Bausch & Lomb CinemaScope Lens Set from the collection of John Hora. The set includes one 40mm f2.3, one 50mm f2.3, and one 75mm f2.3 CinemaScope lens in CinemaScope mount.
The Bausch & Lomb Optical Company was founded way back in 1853 by John Jacob Bausch (1830 - 1926) and Henry Lomb (1828-1908) in Rochester, New York. Accounts relate that the two founders met when Bausch, then employed as a wood turner, lost 2 fingers in a buzzsaw accident. Lomb, a cabinet maker by trade, was one of the donors at a local community organization that provided aid to Bausch and his family during his recovery. Bausch had previously been unsuccessful at setting up an optical shop, but with a loan of $60 from Lomb, and a promise to make Lomb an equal partner if the business ever turned a profit, he was able to give it another try. The business grew very slowly, with Bausch selling a variety of optical goods that he imported from Germany with the help of his brother, including eyeglasses, telescopes, microscopes, and opera glasses. It was during the height of the Civil War that Bausch had his first business breakthrough. Lomb was off fighting in the Union Army, and war-time blockades were preventing the importation of the gold and animal horn traditionally used to make eyeglass frames, so Bausch turned to vulcanite to manufacture his frames. Vulcanite is a hard rubber material, and its use helped Bausch reduce the cost of production, increase his output, and finally hire his first employees.
By 1863, Lomb had mustered out of the Army and was put in charge of sales for the company, with Bausch heading up manufacturing. They began to make more and more of their own goods during this time, including pocket microscopes, loupes, and magnifiers. Full sized microscopes joined their product line in 1876, with photographic lenses, microtomes, and photomicrographic equipment being added by 1890. In 1892, Bausch & Lomb struck a deal with leading German optical company Zeiss to manufacture and distribute their patented anastigmat lenses in the United States. This agreement eventually led to a temporary merger between Bausch & Lomb, Zeiss, and George Saegmuller in 1908, popularly termed the Triple Alliance. The outbreak of World War I put a stop to this merger, and Bausch & Lomb began manufacturing binoculars, periscopes, gun sights, and other needed optical goods for the war effort for the United States and its allies. By the end of the War, Bausch & Lomb had also established their own glassworks, headed by Bausch’s son William, and had successfully developed their own formulas for optical glass. Over the following decades, the company continued to grow and expand, adding a greater variety of product lines and patents to their repertoire. Eventually, they moved into the healthcare field, producing contact lenses (including the first soft contact lenses in 1971), lens care solutions, pharmaceuticals, and various eye surgery products. By the time of Bausch’s death in 1926, Bausch & Lomb was a leading provider of quality optical glass in the United States and around the world.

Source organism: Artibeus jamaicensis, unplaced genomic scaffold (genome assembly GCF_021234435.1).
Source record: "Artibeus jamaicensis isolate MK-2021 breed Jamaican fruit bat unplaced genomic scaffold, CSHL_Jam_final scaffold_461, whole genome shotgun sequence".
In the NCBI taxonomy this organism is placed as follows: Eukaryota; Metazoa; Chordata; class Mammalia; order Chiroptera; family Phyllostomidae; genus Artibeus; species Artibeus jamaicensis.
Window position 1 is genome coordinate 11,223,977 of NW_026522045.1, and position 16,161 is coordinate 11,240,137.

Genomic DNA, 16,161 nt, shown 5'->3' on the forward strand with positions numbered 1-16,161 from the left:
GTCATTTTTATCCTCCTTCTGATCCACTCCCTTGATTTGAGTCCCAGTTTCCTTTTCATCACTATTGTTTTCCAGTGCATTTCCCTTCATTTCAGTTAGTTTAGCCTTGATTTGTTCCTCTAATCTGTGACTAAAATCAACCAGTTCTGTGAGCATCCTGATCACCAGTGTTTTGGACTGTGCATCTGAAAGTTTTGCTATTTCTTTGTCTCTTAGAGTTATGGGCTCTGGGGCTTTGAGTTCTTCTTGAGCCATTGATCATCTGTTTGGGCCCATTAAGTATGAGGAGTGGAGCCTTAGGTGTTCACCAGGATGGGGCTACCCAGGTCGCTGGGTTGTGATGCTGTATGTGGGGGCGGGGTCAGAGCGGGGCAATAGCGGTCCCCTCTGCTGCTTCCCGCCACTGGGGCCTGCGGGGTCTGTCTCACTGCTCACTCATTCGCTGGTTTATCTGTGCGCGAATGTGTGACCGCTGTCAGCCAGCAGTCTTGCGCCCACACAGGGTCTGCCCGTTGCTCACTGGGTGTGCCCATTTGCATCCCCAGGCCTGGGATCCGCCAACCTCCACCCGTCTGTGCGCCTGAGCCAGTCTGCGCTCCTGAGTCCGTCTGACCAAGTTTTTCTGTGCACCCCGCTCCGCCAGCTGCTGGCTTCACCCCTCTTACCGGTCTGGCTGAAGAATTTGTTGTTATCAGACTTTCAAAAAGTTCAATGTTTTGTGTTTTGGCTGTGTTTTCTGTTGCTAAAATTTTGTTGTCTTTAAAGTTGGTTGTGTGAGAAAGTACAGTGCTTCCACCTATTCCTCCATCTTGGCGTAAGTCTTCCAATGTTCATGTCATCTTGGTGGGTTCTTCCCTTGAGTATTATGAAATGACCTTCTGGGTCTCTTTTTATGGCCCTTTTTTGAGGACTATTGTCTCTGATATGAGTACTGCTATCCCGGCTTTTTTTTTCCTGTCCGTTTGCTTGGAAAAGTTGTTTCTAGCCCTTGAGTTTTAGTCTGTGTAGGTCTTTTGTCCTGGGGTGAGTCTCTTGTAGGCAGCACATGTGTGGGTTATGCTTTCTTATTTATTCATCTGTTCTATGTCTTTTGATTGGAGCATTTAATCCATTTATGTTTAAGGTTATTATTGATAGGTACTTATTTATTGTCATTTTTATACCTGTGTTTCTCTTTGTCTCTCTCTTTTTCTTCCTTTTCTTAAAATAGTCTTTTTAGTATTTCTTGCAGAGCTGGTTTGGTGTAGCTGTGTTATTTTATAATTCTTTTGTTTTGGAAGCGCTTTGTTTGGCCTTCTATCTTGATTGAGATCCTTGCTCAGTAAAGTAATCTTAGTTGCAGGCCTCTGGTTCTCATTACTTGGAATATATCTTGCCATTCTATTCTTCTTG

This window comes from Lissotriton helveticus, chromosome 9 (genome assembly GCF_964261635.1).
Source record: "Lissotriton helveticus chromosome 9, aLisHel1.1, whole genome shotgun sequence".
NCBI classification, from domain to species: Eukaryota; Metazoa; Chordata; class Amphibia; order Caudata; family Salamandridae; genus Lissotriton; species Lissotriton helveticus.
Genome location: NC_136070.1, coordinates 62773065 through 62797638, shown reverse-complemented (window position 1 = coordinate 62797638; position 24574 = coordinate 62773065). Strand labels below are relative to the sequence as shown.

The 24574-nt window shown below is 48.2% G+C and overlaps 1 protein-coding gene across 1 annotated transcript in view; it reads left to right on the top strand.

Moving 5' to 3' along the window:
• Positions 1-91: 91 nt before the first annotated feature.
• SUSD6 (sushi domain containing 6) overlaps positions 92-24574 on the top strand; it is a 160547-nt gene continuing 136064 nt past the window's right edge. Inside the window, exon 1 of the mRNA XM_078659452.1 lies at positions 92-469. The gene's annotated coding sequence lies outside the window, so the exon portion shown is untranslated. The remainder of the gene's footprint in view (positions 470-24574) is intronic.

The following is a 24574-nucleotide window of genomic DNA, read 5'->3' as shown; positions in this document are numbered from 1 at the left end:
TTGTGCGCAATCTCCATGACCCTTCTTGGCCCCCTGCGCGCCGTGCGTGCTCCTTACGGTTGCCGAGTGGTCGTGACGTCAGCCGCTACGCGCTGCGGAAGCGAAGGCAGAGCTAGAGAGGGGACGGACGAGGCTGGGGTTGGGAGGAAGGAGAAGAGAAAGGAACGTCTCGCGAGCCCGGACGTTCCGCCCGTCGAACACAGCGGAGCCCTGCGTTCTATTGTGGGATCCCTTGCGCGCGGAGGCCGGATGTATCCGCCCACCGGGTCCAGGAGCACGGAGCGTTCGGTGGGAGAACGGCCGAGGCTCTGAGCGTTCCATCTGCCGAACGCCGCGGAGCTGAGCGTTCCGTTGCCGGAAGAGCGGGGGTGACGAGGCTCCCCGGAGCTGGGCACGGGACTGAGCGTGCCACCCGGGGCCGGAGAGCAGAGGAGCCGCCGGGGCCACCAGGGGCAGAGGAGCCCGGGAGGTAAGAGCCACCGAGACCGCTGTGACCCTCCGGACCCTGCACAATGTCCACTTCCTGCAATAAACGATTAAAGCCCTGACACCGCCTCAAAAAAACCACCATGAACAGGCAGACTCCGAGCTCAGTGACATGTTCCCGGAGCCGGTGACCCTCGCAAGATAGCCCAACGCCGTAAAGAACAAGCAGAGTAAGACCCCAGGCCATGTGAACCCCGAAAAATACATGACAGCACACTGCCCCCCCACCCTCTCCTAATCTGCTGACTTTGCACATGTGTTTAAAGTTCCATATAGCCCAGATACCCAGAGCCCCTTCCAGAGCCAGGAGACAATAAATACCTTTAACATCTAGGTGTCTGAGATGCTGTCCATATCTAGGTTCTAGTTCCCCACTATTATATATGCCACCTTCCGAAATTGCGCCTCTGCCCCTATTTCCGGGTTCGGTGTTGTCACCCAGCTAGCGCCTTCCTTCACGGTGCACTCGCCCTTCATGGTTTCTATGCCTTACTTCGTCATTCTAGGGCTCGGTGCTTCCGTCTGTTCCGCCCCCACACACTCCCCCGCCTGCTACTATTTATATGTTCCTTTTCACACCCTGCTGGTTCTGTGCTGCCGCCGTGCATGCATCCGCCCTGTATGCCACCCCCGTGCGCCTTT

Before they partnered with Zeiss, Bausch & Lomb offered photographic lenses made by Alvan Clarke & Sons. They continued to offer the Alvan Clarke lenses for several years, alongside the first batches of Zeiss Anastigmat lenses from Germany. Continuing on the success of the Protar series of anastigmats, Dr. Paul Rudolph of Zeiss developed the Tessar lens formula and Bausch & Lomb began offering Tessar lenses around 1902. It was in 1903 that William Bausch made his first attempt to set up a glassworks for the company to end their dependence on Europe for quality optical glass. By the time they ended their partnership with Zeiss in 1915, they were well on their way to this goal. Assistance from the United States Geological Survey to find the proper raw materials allowed Bausch & Lomb to supply some 65% of the optical glass used by the U.S. military during World War I. Dr. Wilbur B. Rayton, renowned optical engineer, began working for Bausch & Lomb in 1908 and served as head of their scientific bureau from 1926 until his death in 1946. Dr. Rayton was instrumental in the development of the next major series of lenses from Bausch & Lomb, the Raytar, introduced in 1931 and specifically designed for motion picture work. In 1940, they released their most iconic series of motion picture lenses, the Baltar, also designed under the direction of Dr. Rayton. The Baltar lenses proved extremely successful and were favorites of cinematographers for decades. Around 1960, the renowned Super Baltar series was launched and initially designed to work with the new Mitchell R-35 Reflex camera. Bausch & Lomb stopped production of their famed photographic lenses in the 1970’s or 80’s, but still today, more than a century and a half after its founding, Bausch & Lomb remains the largest global provider of eye care products in the world.